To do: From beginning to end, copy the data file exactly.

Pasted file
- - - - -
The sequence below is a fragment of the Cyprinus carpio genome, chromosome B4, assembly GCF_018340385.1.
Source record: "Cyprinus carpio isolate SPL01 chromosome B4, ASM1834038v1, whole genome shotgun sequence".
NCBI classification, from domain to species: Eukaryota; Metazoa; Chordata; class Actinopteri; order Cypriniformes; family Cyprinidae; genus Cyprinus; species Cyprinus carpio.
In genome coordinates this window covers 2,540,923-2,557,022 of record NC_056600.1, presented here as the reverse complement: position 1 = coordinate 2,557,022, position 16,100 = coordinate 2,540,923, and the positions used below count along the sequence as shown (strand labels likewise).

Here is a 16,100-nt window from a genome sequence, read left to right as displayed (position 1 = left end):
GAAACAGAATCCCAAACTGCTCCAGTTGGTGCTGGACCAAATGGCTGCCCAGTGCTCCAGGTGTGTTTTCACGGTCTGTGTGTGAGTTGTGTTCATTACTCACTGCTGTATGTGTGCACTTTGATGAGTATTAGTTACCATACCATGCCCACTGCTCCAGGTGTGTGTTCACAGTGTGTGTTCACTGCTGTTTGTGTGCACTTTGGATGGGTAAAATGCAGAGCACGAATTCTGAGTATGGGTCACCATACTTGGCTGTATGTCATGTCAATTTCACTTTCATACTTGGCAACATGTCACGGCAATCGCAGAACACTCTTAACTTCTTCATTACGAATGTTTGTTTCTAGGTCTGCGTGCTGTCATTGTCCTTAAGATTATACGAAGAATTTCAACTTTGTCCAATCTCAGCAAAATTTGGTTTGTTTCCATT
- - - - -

The sequence below is a fragment of the Cyprinus carpio genome, chromosome B4, assembly GCF_018340385.1.
Source record: "Cyprinus carpio isolate SPL01 chromosome B4, ASM1834038v1, whole genome shotgun sequence".
NCBI classification, from domain to species: Eukaryota; Metazoa; Chordata; class Actinopteri; order Cypriniformes; family Cyprinidae; genus Cyprinus; species Cyprinus carpio.
In genome coordinates this window covers 2,540,923-2,557,022 of record NC_056600.1, presented here as the reverse complement: position 1 = coordinate 2,557,022, position 16,100 = coordinate 2,540,923, and the positions used below count along the sequence as shown (strand labels likewise).

Here is a 16,100-nt window from a genome sequence, read left to right as displayed (position 1 = left end):
GAAACAGAATCCCAAACTGCTCCAGTTGGTGCTGGACCAAATGGCTGCCCAGTGCTCCAGGTGTGTTTTCACGGTCTGTGTGTGAGTTGTGTTCATTACTCACTGCTGTATGTGTGCACTTTGATGAGTATTAGTTACCATACCATGCCCACTGCTCCAGGTGTGTGTTCACAGTGTGTGTTCACTGCTGTTTGTGTGCACTTTGGATGGGTAAAATGCAGAGCACGAATTCTGAGTATGGGTCACCATACTTGGCTGTATGTCATGTCAATTTCACTTTCATACTTGGCAACATGTCACGGCAATCGCAGAACACTCTTAACTTCTTCATTACGAATGTTTGTTTCTAGGTCTGCGTGCTGTCATTGTCCTTAAGATTATACGAAGAATTTCAACTTTGTCCAATCTCAGCAAAATTTGGTTTGTTTCCATT